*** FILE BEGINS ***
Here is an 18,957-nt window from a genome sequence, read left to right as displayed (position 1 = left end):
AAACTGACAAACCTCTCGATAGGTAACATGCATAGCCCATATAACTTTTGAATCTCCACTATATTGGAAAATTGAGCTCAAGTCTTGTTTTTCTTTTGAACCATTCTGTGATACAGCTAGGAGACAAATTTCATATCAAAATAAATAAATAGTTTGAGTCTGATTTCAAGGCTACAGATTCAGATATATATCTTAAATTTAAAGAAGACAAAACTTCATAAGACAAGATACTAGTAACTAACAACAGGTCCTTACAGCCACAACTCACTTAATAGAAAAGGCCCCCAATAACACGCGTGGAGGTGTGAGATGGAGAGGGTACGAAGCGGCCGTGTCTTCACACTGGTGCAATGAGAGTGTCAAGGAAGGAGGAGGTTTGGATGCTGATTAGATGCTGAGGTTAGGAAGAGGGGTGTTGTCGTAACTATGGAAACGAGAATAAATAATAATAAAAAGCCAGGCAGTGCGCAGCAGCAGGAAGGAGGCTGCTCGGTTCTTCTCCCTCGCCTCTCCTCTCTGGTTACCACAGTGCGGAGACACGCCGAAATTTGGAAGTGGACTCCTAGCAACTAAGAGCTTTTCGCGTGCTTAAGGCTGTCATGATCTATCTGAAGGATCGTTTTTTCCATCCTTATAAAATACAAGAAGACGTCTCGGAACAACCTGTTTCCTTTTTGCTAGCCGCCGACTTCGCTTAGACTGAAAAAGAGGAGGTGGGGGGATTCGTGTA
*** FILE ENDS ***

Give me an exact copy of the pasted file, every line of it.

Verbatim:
Here is an 18,957-nt window from a genome sequence, read left to right as displayed (position 1 = left end):
AAACTGACAAACCTCTCGATAGGTAACATGCATAGCCCATATAACTTTTGAATCTCCACTATATTGGAAAATTGAGCTCAAGTCTTGTTTTTCTTTTGAACCATTCTGTGATACAGCTAGGAGACAAATTTCATATCAAAATAAATAAATAGTTTGAGTCTGATTTCAAGGCTACAGATTCAGATATATATCTTAAATTTAAAGAAGACAAAACTTCATAAGACAAGATACTAGTAACTAACAACAGGTCCTTACAGCCACAACTCACTTAATAGAAAAGGCCCCCAATAACACGCGTGGAGGTGTGAGATGGAGAGGGTACGAAGCGGCCGTGTCTTCACACTGGTGCAATGAGAGTGTCAAGGAAGGAGGAGGTTTGGATGCTGATTAGATGCTGAGGTTAGGAAGAGGGGTGTTGTCGTAACTATGGAAACGAGAATAAATAATAATAAAAAGCCAGGCAGTGCGCAGCAGCAGGAAGGAGGCTGCTCGGTTCTTCTCCCTCGCCTCTCCTCTCTGGTTACCACAGTGCGGAGACACGCCGAAATTTGGAAGTGGACTCCTAGCAACTAAGAGCTTTTCGCGTGCTTAAGGCTGTCATGATCTATCTGAAGGATCGTTTTTTCCATCCTTATAAAATACAAGAAGACGTCTCGGAACAACCTGTTTCCTTTTTGCTAGCCGCCGACTTCGCTTAGACTGAAAAAGAGGAGGTGGGGGGATTCGTGTA